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The question whether and how boundaries might be constitutive features of any imaginable legal order has yet to be addressed in a systematic and comprehensive manner by legal and political theory.
This book seeks to address this important omission, providing an original contribution to the debate about law in a global setting. Against the widely endorsed assumption that we are now moving towards law without boundaries, it argues that every imaginable legal order, global or otherwise, is bounded in space, time, membership, and content.
The book is built up around three main insights. Firstly, that legal orders can best be understood as a form of joint action in which authorities mediate and uphold who ought to do what, where, and when with a view to realising the normative point of acting together. Secondly, that behaviour can call into question the boundaries that determine who ought to do what, where and when: a-legality.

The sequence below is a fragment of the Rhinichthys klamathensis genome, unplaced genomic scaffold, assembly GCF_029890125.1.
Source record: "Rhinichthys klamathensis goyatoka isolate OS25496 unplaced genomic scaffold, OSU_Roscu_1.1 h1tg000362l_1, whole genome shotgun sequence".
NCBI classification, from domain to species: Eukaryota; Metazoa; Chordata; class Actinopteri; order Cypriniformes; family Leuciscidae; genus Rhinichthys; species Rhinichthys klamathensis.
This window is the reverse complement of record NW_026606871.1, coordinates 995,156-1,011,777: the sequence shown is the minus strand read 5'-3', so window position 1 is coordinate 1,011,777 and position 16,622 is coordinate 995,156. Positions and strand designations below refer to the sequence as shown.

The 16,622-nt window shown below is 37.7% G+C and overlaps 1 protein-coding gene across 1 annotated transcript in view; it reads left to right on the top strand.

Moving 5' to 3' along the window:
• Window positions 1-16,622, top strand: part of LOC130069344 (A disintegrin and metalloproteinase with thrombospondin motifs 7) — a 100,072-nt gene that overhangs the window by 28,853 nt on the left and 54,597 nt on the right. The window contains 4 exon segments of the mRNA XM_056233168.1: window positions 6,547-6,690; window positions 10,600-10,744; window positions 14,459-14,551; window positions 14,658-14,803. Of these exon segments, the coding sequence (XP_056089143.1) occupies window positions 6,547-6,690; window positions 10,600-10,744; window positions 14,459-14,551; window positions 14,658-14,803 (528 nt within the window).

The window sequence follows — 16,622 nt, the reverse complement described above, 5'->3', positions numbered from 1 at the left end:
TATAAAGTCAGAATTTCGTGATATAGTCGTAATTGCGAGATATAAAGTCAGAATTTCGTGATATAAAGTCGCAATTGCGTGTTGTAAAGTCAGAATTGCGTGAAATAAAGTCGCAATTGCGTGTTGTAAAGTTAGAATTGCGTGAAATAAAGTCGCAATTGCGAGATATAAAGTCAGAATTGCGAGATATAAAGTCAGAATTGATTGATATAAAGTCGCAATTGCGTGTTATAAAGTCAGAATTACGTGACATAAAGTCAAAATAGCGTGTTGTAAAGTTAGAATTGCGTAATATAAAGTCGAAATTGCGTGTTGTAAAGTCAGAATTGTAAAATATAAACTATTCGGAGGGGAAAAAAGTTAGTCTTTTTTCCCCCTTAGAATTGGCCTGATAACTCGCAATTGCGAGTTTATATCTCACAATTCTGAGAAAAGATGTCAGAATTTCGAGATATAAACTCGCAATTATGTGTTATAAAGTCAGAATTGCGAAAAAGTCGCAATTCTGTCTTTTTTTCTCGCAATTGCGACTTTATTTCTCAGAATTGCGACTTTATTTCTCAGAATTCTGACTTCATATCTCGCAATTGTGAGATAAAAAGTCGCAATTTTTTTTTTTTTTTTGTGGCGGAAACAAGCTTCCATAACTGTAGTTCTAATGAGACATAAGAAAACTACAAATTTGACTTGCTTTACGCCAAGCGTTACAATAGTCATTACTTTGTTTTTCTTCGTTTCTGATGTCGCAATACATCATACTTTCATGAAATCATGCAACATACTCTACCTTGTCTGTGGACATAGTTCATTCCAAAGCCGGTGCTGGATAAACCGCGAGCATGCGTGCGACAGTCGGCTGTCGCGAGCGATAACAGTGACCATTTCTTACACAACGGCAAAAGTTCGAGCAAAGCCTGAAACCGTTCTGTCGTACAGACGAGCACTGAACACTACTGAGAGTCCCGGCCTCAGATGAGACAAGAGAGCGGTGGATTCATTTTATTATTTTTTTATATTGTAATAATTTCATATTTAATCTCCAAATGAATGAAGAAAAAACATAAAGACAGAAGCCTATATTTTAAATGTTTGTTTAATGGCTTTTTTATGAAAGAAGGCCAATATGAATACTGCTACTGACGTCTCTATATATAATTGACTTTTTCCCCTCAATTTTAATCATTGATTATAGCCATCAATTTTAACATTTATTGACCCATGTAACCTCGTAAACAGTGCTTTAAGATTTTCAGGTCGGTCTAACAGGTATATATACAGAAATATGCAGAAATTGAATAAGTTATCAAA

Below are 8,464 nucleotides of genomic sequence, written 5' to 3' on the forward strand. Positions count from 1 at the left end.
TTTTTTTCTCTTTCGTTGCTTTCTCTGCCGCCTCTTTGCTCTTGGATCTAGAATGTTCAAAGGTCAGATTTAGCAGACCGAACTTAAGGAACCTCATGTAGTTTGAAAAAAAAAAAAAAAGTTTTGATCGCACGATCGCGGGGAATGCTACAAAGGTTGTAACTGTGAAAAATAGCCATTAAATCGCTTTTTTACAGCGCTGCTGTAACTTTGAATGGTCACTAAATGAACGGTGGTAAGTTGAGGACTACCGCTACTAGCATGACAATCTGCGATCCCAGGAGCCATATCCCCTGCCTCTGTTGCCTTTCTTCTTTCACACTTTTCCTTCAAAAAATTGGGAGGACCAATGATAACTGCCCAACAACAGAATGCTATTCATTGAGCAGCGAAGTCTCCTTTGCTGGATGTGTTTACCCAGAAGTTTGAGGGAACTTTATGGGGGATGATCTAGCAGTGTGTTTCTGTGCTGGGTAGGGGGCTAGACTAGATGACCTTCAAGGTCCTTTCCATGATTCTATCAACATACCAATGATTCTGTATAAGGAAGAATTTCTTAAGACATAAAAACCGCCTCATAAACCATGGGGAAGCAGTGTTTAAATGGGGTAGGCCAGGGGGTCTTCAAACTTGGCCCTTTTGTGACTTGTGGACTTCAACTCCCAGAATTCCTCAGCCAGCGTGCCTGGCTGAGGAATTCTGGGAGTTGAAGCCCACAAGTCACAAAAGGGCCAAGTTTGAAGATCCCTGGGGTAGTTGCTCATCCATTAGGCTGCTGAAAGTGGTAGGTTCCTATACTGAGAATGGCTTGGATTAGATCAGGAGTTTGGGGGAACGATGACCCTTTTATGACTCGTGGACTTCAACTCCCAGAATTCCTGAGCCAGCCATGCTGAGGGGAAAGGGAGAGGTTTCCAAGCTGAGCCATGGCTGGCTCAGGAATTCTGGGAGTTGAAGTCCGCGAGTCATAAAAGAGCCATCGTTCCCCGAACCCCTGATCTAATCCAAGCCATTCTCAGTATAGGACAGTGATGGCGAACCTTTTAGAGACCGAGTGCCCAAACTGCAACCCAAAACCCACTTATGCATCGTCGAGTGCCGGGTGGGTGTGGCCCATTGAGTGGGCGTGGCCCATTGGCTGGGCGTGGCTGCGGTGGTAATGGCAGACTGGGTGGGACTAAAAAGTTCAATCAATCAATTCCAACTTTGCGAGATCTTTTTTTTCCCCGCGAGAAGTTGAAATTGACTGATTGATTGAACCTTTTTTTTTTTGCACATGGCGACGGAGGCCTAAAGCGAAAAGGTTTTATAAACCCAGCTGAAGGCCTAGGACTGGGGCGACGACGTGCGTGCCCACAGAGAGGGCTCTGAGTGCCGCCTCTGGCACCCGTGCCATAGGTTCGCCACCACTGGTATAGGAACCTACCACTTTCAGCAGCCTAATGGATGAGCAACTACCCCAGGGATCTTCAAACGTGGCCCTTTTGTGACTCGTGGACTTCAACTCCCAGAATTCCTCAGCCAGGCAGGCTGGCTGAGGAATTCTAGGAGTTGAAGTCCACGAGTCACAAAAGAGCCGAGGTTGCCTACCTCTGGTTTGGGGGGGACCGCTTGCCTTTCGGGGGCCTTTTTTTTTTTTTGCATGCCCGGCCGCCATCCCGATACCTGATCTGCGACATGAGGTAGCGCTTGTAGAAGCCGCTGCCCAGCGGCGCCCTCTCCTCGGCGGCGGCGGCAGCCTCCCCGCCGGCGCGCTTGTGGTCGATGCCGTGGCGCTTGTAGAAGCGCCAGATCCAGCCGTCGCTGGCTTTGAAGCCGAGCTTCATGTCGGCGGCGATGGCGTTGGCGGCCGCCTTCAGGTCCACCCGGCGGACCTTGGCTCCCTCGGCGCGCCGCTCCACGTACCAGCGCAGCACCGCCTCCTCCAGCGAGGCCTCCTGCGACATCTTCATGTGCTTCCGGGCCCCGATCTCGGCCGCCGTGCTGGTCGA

Thirdly, that this a-legality reveals boundaries as marking a limit and, to a lesser or greater extent, a fault line of the respective legal order. Legal boundaries reveal ways of ordering the who, what, where, and when of behaviour which have been excluded, yet which remain within the range of practical possibilities accessible to the collective: however legal boundaries also intimate an order which exceeds the range of possibilities accessible to that collective - the fault line of the respective legal order.
Careful analysis of a wide range of legal orders, including nomadism, Roman law, classical international law, ius gentium, multinationals, cyberlaw, lex mercatoria, the EU, global regimes of human rights, and space law validates this thesis. What sense, then, can we make of the normativity of the law, if there can be no inclusion without exclusion?
Arguing that legal and political theories misunderstand how legal boundaries do their work of including and excluding, the book develops a normative theory of legal order which is alternative to both communitarianism and cosmopolitanism.